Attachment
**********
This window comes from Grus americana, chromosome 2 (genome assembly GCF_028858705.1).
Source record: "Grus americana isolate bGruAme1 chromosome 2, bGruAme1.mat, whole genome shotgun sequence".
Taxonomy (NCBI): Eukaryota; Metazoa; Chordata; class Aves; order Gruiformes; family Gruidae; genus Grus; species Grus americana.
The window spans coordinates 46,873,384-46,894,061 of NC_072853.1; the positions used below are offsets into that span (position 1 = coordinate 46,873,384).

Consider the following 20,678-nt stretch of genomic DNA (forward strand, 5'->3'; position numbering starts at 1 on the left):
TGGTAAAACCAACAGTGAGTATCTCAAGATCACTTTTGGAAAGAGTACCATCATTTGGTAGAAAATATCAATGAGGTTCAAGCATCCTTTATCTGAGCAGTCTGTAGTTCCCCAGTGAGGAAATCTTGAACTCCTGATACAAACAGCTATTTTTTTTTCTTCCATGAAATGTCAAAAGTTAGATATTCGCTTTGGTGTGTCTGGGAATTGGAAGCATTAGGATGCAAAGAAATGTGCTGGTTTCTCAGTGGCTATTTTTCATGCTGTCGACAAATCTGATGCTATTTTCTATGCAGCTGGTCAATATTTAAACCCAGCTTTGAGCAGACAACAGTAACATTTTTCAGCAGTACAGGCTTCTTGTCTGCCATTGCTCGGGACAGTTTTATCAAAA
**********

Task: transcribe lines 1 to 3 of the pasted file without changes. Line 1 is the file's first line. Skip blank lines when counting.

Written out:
This window comes from Grus americana, chromosome 2 (genome assembly GCF_028858705.1).
Source record: "Grus americana isolate bGruAme1 chromosome 2, bGruAme1.mat, whole genome shotgun sequence".
Taxonomy (NCBI): Eukaryota; Metazoa; Chordata; class Aves; order Gruiformes; family Gruidae; genus Grus; species Grus americana.